• 1-7b Secret Chamber. There's a DC 10 Strength check to move the stone that gets them into the armory. This is twaddle. Just let them do it. Otherwise you have several people try or they try together until they get it. So the roll is pointless. OR, if you make them roll, on a fail have it drop in the other room and make a horrendous noise. This will mostly just scare the crap out of them.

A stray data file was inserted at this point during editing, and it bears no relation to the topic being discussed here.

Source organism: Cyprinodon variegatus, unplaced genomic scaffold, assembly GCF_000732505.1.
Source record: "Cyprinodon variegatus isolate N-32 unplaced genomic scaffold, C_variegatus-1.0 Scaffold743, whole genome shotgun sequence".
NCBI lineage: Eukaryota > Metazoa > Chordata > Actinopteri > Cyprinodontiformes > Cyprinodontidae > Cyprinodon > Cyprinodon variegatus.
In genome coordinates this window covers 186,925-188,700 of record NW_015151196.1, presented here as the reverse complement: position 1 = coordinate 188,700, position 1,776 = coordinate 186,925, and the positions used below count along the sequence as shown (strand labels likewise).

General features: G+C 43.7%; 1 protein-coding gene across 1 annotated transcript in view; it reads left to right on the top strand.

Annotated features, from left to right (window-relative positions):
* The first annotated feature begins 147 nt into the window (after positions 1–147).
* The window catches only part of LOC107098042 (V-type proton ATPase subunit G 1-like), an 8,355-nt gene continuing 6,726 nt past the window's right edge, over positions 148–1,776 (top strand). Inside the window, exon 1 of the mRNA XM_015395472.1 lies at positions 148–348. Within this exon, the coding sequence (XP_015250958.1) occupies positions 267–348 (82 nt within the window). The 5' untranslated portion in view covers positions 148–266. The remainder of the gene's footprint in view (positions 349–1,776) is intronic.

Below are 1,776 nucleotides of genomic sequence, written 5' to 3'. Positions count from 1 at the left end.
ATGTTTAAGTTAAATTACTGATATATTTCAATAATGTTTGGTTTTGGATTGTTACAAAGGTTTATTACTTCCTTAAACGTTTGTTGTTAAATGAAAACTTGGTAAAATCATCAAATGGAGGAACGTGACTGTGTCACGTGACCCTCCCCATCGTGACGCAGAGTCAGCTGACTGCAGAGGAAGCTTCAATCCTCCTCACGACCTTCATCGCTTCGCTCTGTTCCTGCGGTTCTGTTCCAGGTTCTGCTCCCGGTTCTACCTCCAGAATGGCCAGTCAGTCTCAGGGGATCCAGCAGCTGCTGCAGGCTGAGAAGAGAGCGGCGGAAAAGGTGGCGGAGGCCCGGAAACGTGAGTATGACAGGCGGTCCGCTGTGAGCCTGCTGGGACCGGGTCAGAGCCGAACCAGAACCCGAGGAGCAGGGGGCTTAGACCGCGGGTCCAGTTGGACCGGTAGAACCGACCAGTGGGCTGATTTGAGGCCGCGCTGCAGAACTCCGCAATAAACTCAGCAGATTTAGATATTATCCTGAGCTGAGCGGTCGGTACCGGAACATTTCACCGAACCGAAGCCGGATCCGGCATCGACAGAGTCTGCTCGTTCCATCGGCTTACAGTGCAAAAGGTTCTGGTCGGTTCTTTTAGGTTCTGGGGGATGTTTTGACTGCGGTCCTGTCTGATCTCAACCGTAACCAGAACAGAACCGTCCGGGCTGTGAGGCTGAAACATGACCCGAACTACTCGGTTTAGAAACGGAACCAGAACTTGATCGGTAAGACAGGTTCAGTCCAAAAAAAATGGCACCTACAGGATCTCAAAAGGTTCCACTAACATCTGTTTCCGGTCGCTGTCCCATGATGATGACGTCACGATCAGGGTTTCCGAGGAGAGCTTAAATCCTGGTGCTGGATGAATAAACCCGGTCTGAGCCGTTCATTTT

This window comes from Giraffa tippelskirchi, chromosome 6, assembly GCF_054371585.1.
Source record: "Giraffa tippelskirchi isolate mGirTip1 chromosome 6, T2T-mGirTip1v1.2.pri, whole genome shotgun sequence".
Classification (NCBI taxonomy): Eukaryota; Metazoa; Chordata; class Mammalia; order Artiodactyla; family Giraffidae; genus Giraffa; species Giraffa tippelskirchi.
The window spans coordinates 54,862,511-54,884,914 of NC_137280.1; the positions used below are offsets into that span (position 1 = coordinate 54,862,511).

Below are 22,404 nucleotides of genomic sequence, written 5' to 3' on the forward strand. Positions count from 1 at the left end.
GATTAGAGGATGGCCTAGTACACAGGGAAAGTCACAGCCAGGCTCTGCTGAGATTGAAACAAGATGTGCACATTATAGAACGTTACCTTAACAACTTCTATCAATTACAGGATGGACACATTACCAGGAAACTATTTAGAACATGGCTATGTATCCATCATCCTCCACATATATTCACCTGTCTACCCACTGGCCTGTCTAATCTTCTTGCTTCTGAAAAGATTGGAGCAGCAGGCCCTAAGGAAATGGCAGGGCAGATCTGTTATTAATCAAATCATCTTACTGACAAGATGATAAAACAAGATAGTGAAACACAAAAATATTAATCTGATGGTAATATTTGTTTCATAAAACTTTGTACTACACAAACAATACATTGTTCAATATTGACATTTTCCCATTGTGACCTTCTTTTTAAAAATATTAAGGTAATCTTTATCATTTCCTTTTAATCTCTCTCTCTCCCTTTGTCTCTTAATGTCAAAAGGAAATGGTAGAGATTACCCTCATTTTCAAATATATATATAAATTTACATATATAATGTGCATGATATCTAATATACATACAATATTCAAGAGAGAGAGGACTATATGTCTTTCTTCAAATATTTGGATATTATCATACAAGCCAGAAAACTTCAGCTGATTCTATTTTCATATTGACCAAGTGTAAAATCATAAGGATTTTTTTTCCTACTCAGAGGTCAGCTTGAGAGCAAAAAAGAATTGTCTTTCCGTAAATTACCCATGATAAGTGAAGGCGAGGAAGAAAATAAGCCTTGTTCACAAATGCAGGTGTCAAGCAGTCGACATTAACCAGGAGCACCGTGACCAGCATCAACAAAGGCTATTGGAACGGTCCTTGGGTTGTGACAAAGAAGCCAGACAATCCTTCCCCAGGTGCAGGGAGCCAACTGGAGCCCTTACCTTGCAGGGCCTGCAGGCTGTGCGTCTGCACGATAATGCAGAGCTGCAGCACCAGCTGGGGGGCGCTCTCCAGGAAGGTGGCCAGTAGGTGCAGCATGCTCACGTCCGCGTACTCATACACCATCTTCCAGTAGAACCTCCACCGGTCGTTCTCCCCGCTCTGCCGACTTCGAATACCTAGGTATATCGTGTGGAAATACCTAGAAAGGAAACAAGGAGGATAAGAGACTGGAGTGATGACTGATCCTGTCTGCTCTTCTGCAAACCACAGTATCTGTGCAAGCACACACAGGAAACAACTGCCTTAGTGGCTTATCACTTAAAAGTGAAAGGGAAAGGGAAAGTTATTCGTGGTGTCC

• Area 1-10. I really love this room! As noted above, append this text to the box text description "Tapestries upon the walls bear the regal crests of long-dead dwarven lineages. Carpets adorn the stone floors. A gigantic chandelier made of numerous deer antlers hangse in the middle of the room above the tables and the dwarven skeletons." That text really helps the combat be more interesting as it gives the characters "props" to work with. Not sure why it is in the GM's notes instead of the "read this to players" text. There is a DC 12 Agility check for moving without waking up Nebin. That's a fluff roll without much point. If they are being sneaky/quiet, then yeah, make them roll. Otherwise have Nebin wake up when they are noisy or poke at the throne or poke/shout at Nebin himself.  Nebin's lines are so great! Have him shout them out on occasion, even during the fight. Give him a really annoying nasally voice. Save the turtle's tail attack as a surprise for when several people get around the turtle. Oh, and here's a nice bit of description for the dwarves that I added. The text says they are miners. How do you know that? I say it's because they have those helmets on with the candles in front. When they wake up, not only do they have glowing runes on their bones, but the candles on their helmets light with a ghostly blue light! Just to clear up the thing about the runes on the far wall. A dwarf can read them without rolling. Anyone else can read them on a DC 14 INT check. The riddle is solved by in-character role-playing, not a roll. If they get it wrong, or if they can't read the text and have to guess ... ouch!